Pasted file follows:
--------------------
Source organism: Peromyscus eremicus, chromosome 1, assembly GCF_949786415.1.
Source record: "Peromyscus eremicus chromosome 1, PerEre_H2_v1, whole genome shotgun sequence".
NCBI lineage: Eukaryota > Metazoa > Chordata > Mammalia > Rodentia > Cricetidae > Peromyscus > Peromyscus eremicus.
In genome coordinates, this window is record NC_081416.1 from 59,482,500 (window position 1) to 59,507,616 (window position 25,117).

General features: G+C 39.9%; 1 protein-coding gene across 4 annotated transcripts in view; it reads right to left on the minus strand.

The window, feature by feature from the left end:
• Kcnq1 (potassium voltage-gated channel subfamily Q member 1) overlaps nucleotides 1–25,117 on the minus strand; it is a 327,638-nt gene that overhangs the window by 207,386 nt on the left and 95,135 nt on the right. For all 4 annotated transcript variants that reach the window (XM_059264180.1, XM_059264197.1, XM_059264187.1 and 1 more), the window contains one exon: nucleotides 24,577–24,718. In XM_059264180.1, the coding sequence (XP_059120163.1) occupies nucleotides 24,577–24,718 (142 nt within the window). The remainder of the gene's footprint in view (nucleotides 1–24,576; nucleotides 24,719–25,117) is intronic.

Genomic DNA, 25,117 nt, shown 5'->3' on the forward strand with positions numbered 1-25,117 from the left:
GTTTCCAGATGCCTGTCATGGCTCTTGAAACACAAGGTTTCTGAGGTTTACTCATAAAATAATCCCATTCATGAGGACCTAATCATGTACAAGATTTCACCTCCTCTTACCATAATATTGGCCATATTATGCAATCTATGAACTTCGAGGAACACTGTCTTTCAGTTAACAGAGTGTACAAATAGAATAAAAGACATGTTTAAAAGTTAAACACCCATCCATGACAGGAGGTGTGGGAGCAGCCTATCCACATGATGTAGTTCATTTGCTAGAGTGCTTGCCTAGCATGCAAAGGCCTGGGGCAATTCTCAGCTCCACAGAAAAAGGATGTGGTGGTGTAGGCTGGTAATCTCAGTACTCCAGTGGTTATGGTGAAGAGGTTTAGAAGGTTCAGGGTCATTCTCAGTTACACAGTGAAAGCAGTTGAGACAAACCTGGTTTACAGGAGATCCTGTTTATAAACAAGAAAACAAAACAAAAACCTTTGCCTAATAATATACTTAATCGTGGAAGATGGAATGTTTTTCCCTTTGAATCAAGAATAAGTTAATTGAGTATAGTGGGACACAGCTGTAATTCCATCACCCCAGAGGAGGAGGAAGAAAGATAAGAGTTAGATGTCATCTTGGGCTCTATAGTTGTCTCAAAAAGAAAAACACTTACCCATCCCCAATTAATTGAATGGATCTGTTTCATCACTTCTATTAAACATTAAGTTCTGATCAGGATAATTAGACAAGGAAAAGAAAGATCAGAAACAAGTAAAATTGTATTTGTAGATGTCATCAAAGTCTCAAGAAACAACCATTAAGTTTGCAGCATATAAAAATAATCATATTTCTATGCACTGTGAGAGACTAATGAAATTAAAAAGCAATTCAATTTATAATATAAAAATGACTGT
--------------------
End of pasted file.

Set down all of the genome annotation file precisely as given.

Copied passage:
Source organism: Peromyscus eremicus, chromosome 1, assembly GCF_949786415.1.
Source record: "Peromyscus eremicus chromosome 1, PerEre_H2_v1, whole genome shotgun sequence".
NCBI lineage: Eukaryota > Metazoa > Chordata > Mammalia > Rodentia > Cricetidae > Peromyscus > Peromyscus eremicus.
In genome coordinates, this window is record NC_081416.1 from 59,482,500 (window position 1) to 59,507,616 (window position 25,117).

General features: G+C 39.9%; 1 protein-coding gene across 4 annotated transcripts in view; it reads right to left on the minus strand.

The window, feature by feature from the left end:
• Kcnq1 (potassium voltage-gated channel subfamily Q member 1) overlaps nucleotides 1–25,117 on the minus strand; it is a 327,638-nt gene that overhangs the window by 207,386 nt on the left and 95,135 nt on the right. For all 4 annotated transcript variants that reach the window (XM_059264180.1, XM_059264197.1, XM_059264187.1 and 1 more), the window contains one exon: nucleotides 24,577–24,718. In XM_059264180.1, the coding sequence (XP_059120163.1) occupies nucleotides 24,577–24,718 (142 nt within the window). The remainder of the gene's footprint in view (nucleotides 1–24,576; nucleotides 24,719–25,117) is intronic.

Genomic DNA, 25,117 nt, shown 5'->3' on the forward strand with positions numbered 1-25,117 from the left:
GTTTCCAGATGCCTGTCATGGCTCTTGAAACACAAGGTTTCTGAGGTTTACTCATAAAATAATCCCATTCATGAGGACCTAATCATGTACAAGATTTCACCTCCTCTTACCATAATATTGGCCATATTATGCAATCTATGAACTTCGAGGAACACTGTCTTTCAGTTAACAGAGTGTACAAATAGAATAAAAGACATGTTTAAAAGTTAAACACCCATCCATGACAGGAGGTGTGGGAGCAGCCTATCCACATGATGTAGTTCATTTGCTAGAGTGCTTGCCTAGCATGCAAAGGCCTGGGGCAATTCTCAGCTCCACAGAAAAAGGATGTGGTGGTGTAGGCTGGTAATCTCAGTACTCCAGTGGTTATGGTGAAGAGGTTTAGAAGGTTCAGGGTCATTCTCAGTTACACAGTGAAAGCAGTTGAGACAAACCTGGTTTACAGGAGATCCTGTTTATAAACAAGAAAACAAAACAAAAACCTTTGCCTAATAATATACTTAATCGTGGAAGATGGAATGTTTTTCCCTTTGAATCAAGAATAAGTTAATTGAGTATAGTGGGACACAGCTGTAATTCCATCACCCCAGAGGAGGAGGAAGAAAGATAAGAGTTAGATGTCATCTTGGGCTCTATAGTTGTCTCAAAAAGAAAAACACTTACCCATCCCCAATTAATTGAATGGATCTGTTTCATCACTTCTATTAAACATTAAGTTCTGATCAGGATAATTAGACAAGGAAAAGAAAGATCAGAAACAAGTAAAATTGTATTTGTAGATGTCATCAAAGTCTCAAGAAACAACCATTAAGTTTGCAGCATATAAAAATAATCATATTTCTATGCACTGTGAGAGACTAATGAAATTAAAAAGCAATTCAATTTATAATATAAAAATGACTGT